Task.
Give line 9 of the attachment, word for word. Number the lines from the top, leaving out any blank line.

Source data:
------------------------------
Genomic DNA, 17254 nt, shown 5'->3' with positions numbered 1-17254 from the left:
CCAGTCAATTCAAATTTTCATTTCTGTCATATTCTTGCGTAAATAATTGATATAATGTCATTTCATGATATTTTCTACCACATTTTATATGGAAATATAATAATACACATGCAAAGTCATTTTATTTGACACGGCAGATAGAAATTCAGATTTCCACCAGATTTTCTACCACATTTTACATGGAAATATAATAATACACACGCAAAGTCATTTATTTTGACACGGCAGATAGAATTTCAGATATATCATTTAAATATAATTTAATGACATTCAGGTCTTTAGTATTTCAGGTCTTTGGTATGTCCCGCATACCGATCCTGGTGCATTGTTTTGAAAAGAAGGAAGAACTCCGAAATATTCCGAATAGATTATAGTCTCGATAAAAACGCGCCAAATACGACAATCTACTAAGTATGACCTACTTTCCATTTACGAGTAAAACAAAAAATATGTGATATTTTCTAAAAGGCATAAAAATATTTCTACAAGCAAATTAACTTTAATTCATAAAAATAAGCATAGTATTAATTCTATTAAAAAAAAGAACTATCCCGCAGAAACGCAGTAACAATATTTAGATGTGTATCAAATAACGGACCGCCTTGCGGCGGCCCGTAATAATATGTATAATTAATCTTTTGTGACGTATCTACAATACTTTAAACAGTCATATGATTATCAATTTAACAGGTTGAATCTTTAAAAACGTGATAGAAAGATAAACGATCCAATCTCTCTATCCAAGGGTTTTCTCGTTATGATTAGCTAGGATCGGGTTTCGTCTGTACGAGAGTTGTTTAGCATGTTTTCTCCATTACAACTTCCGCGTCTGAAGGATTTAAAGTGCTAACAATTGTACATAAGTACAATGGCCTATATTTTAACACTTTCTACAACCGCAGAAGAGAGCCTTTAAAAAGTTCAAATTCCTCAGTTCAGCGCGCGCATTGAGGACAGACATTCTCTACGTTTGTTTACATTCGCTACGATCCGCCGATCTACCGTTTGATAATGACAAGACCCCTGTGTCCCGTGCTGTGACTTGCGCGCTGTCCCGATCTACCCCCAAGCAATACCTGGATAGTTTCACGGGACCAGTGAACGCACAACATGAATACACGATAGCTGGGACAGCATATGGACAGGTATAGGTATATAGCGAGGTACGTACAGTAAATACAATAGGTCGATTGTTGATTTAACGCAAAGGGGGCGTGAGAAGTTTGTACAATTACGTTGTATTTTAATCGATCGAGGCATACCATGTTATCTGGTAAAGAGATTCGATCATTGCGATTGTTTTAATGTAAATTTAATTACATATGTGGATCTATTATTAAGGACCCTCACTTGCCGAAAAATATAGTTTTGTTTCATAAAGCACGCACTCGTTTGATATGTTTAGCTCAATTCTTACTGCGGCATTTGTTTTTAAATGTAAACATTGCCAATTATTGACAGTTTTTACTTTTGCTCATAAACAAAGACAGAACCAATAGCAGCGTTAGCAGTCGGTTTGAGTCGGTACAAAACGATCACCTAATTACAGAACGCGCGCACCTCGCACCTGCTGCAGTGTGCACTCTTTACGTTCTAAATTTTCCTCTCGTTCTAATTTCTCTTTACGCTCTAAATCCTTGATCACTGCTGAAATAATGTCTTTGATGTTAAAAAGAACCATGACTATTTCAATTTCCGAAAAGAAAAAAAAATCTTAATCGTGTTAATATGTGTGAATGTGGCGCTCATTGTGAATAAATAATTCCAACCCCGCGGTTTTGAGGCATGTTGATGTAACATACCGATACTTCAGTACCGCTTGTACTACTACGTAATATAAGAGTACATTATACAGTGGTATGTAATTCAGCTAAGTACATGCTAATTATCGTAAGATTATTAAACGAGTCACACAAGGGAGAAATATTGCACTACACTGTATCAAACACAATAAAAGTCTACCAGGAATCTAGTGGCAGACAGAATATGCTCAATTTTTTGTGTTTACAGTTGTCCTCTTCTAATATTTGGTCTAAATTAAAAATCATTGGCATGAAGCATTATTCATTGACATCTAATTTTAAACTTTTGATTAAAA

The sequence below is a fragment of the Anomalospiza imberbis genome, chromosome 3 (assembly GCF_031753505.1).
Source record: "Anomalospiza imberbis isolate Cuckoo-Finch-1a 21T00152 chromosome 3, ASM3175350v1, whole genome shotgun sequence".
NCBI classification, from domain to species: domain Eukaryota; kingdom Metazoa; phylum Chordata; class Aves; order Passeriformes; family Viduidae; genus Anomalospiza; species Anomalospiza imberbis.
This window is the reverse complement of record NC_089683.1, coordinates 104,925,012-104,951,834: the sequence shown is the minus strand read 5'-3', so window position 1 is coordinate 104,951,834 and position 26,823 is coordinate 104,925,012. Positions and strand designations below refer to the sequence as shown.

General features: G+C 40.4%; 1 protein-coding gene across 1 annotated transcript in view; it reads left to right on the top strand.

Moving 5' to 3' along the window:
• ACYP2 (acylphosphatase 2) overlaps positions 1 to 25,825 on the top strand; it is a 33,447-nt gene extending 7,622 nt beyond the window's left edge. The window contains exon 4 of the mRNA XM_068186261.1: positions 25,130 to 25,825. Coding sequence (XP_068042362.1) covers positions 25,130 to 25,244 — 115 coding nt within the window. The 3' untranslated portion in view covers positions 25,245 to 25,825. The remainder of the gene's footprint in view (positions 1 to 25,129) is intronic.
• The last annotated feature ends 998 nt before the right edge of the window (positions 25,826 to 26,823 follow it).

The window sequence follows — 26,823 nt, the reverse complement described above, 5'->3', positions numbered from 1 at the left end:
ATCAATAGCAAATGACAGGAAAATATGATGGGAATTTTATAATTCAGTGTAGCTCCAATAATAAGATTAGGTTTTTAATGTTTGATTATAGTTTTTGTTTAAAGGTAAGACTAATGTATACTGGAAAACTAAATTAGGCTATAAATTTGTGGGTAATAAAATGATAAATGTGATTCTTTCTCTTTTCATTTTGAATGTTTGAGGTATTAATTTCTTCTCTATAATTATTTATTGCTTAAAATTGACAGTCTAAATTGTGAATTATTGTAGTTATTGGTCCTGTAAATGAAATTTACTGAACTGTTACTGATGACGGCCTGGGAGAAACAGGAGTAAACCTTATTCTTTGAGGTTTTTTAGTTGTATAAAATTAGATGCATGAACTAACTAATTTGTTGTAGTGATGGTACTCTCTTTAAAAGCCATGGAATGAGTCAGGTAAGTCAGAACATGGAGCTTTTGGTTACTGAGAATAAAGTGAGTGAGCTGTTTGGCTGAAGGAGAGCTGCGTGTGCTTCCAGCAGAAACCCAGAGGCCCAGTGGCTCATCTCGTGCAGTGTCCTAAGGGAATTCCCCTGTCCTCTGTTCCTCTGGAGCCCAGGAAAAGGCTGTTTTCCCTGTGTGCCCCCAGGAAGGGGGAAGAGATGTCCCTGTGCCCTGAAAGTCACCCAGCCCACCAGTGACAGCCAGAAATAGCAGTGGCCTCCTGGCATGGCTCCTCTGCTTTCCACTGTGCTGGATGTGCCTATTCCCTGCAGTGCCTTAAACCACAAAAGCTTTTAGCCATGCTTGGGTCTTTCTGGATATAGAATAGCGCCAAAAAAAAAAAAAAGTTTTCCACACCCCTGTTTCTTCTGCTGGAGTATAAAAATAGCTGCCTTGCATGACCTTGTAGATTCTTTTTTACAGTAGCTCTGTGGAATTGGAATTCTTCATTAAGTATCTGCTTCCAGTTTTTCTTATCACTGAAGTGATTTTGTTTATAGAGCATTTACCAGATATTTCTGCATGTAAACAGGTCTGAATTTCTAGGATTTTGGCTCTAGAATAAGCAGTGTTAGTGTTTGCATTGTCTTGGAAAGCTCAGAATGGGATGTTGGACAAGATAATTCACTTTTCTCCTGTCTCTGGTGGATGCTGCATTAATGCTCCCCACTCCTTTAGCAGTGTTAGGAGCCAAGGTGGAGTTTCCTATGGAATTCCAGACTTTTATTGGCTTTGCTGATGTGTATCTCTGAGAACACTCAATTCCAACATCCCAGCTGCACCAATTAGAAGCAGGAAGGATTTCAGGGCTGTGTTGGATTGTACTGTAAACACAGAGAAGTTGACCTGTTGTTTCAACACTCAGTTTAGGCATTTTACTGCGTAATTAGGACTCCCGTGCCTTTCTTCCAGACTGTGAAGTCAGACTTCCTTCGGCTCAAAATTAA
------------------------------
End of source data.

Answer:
• ACYP2 (acylphosphatase 2) overlaps positions 1 to 25,825 on the top strand; it is a 33,447-nt gene extending 7,622 nt beyond the window's left edge. The window contains exon 4 of the mRNA XM_068186261.1: positions 25,130 to 25,825. Coding sequence (XP_068042362.1) covers positions 25,130 to 25,244 — 115 coding nt within the window. The 3' untranslated portion in view covers positions 25,245 to 25,825. The remainder of the gene's footprint in view (positions 1 to 25,129) is intronic.